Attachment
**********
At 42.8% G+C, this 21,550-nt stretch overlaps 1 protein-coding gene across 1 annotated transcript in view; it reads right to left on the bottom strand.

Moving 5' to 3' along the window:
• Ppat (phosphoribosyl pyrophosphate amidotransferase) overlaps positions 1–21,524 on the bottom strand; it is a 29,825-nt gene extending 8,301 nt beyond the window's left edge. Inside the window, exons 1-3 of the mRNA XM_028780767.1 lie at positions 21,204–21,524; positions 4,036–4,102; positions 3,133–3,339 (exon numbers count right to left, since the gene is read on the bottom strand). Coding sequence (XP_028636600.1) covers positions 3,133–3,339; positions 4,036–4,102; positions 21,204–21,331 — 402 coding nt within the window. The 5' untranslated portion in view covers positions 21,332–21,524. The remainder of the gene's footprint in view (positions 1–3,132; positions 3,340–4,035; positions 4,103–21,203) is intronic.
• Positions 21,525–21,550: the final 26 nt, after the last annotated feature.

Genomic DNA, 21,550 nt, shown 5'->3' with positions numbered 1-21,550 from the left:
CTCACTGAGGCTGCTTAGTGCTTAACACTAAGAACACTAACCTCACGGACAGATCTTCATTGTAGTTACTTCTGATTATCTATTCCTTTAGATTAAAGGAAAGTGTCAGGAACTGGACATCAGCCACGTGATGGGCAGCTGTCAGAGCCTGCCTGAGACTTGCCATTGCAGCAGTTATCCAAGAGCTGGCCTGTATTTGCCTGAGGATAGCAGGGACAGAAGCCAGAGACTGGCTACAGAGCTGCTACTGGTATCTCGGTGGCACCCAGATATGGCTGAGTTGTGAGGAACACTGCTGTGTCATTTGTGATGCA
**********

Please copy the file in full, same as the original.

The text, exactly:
At 42.8% G+C, this 21,550-nt stretch overlaps 1 protein-coding gene across 1 annotated transcript in view; it reads right to left on the bottom strand.

Moving 5' to 3' along the window:
• Ppat (phosphoribosyl pyrophosphate amidotransferase) overlaps positions 1–21,524 on the bottom strand; it is a 29,825-nt gene extending 8,301 nt beyond the window's left edge. Inside the window, exons 1-3 of the mRNA XM_028780767.1 lie at positions 21,204–21,524; positions 4,036–4,102; positions 3,133–3,339 (exon numbers count right to left, since the gene is read on the bottom strand). Coding sequence (XP_028636600.1) covers positions 3,133–3,339; positions 4,036–4,102; positions 21,204–21,331 — 402 coding nt within the window. The 5' untranslated portion in view covers positions 21,332–21,524. The remainder of the gene's footprint in view (positions 1–3,132; positions 3,340–4,035; positions 4,103–21,203) is intronic.
• Positions 21,525–21,550: the final 26 nt, after the last annotated feature.

Genomic DNA, 21,550 nt, shown 5'->3' with positions numbered 1-21,550 from the left:
CTCACTGAGGCTGCTTAGTGCTTAACACTAAGAACACTAACCTCACGGACAGATCTTCATTGTAGTTACTTCTGATTATCTATTCCTTTAGATTAAAGGAAAGTGTCAGGAACTGGACATCAGCCACGTGATGGGCAGCTGTCAGAGCCTGCCTGAGACTTGCCATTGCAGCAGTTATCCAAGAGCTGGCCTGTATTTGCCTGAGGATAGCAGGGACAGAAGCCAGAGACTGGCTACAGAGCTGCTACTGGTATCTCGGTGGCACCCAGATATGGCTGAGTTGTGAGGAACACTGCTGTGTCATTTGTGATGCA